Symptoms of midlife crises are in fact blessings, for they represent a powerful imperative for renewal. We are psychically summoned to die unto the old self so that the new self might emerge. In the second part of life we begin to question ourselves - or rather, something within us pushes the questions to the surface. This is the voice that many of us do not like to hear: “What is the goal?” “Where are you going now?” Unlike the first half of life, the goals become blurred, and may seem insignificant. In the first half of life, the trajectory is linear: study, work, succeed, acquire money and power, marry, procreate, and build a solid future. The goals seem to be quite visible. Once reached, then comes the next set of questions: “And now what?”…Then, the conflict arises. The fear of facing the finite sets in. Then the cracks appear and with them the potential to let in the light or to succumb to the pressure.

Circumventing despair from the growing awareness of our approaching mortality necessitates that we find new goals for the second half of life to replace the worn out ones that consumed us in the first half. However, to keep our newly emerged self engaged, these goals need to be authentic expressions of our self, imbued with purpose and intention. New goals demand new eyes to see them with and a new heart that opens up to their desires.

Midlife transformation requires us to direct our attention away from the outside and to focus this energy inward. This stage pushes us to release the part in us that others think we should be, and to accept and open up to who we really are. During the first half of life, most of us adopt a personality that is not an authentic reflection of our individuality, but rather one that is shaped by the pressure to conform. It is largely constructed of values, beliefs, attitudes, and styles of living we have learned from our family, peers, the school system, entertainment industry, and society at large. In the first half of life this acquired personality can serve a practical purpose. For young adulthood is the stage of life at which it is important to forge a place in society and cultivate a suitable vocation or career. To achieve all this, we are often compelled to sacrifice our individuality in order to fit in and succeed as “creatures of the herd”. But as we approach the second half of life, our body provides a continual reminder of mortality, and this is when it becomes imperative to fight against the trappings of conformity, and to realize our own authenticity.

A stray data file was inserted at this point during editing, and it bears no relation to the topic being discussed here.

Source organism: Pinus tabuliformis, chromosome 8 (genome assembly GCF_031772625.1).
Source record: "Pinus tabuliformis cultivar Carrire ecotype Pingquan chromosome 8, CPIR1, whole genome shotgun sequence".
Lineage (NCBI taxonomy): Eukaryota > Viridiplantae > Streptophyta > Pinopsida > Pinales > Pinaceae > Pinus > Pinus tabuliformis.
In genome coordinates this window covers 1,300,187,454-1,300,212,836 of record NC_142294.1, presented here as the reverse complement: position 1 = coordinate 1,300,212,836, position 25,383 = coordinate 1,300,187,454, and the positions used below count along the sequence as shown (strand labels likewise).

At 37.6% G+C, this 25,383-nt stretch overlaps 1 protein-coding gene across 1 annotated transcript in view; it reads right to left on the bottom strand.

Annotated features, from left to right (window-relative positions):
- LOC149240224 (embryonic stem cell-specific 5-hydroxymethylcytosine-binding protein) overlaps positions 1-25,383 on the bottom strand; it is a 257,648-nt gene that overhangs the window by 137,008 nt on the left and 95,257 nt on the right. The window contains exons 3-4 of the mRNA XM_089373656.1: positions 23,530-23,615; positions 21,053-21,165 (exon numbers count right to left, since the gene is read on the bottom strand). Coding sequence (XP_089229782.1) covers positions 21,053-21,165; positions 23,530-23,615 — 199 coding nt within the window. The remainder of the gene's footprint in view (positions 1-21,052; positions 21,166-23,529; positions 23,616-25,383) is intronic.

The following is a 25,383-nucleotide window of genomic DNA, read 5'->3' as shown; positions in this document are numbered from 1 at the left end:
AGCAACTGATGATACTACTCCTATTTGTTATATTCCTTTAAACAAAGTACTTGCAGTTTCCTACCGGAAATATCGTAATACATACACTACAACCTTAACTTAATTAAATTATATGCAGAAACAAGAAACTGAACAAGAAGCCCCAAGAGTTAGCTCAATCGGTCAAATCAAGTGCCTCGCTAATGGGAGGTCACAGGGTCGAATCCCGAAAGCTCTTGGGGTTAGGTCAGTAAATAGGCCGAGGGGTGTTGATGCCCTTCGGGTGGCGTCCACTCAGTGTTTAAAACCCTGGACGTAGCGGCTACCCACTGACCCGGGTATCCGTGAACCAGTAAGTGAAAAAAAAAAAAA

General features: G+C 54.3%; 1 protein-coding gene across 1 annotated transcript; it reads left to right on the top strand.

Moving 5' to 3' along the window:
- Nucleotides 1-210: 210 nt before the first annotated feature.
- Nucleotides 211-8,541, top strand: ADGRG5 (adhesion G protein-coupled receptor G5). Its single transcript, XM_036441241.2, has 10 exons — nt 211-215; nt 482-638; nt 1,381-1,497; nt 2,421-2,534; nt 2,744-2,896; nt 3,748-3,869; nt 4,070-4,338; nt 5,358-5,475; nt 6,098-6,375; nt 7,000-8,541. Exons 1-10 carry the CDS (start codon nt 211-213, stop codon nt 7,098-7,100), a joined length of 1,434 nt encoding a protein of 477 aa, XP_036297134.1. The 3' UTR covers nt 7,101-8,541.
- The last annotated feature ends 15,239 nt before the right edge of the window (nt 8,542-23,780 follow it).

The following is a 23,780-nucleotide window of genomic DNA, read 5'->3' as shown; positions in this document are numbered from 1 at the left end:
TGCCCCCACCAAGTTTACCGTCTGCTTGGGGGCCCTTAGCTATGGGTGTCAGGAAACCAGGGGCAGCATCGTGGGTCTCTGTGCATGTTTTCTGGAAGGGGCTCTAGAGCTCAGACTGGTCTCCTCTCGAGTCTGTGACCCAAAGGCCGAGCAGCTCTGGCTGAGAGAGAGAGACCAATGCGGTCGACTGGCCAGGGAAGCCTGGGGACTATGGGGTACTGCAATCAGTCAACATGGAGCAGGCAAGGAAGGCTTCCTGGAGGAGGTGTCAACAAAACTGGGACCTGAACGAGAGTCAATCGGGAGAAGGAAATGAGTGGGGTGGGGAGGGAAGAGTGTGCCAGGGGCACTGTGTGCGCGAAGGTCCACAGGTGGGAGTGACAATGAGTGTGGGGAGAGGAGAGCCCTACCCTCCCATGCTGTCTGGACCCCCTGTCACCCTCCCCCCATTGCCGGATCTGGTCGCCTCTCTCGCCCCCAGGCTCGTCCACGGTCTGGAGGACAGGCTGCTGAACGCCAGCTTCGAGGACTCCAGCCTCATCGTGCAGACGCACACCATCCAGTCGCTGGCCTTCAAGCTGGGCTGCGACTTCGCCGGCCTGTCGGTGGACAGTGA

One way we can re-ignite the embers of our personality is to tap into the child within us. If we are to remain awake in mind and spirit to welcome the advent of the second half of life, we should rediscover how to play and to devote more time to hobbies and interests which serve no end other than to provide joy and meaning in the present, without the need for an adulating audience. It is an essential remembrance of the joy and excitement that is all too often lacking in the lives of adults.

But play is not the entire solution to the midlife crisis. Accompanying our increasing awareness of death and mortality, we are presented with a series of existential dilemmas: Should we merge with others or seek autonomy; embrace meaninglessness or fight against it? Existential dilemmas such as these have no definitive answers. Yet in midlife and beyond, contemplating these dilemmas is essential for avoiding the preeminent danger of a “psychological death” - getting stuck in our habitual and worn out ways, with a narrow lens and a fleeting horizon. Pondering the mysteries of the human condition mitigates this danger by expanding our perspectives and consciousness.

If we use the midlife crisis as a stimulus to discover our authentic personality, become more childlike, and contemplate the mysteries of life, we will improve our ability to render the afternoon of our life more meaningful than the morning. And although midlife may represent the peak of our physical strength and the beginning of our descent towards the inevitable end, it can also bring with it the start of an authentic life. As we move into the second half of life, we should make it our aim to live fully so that when death does decide to beckon us, we will be able to say that we truly lived… Or as the 20th century Greek author Nikos Kazantzakis wrote: “For this was my greatest ambition: to leave nothing for death to take – nothing but a few bones.”

Adapted from: The Academy Of Ideas (April 17, 2019)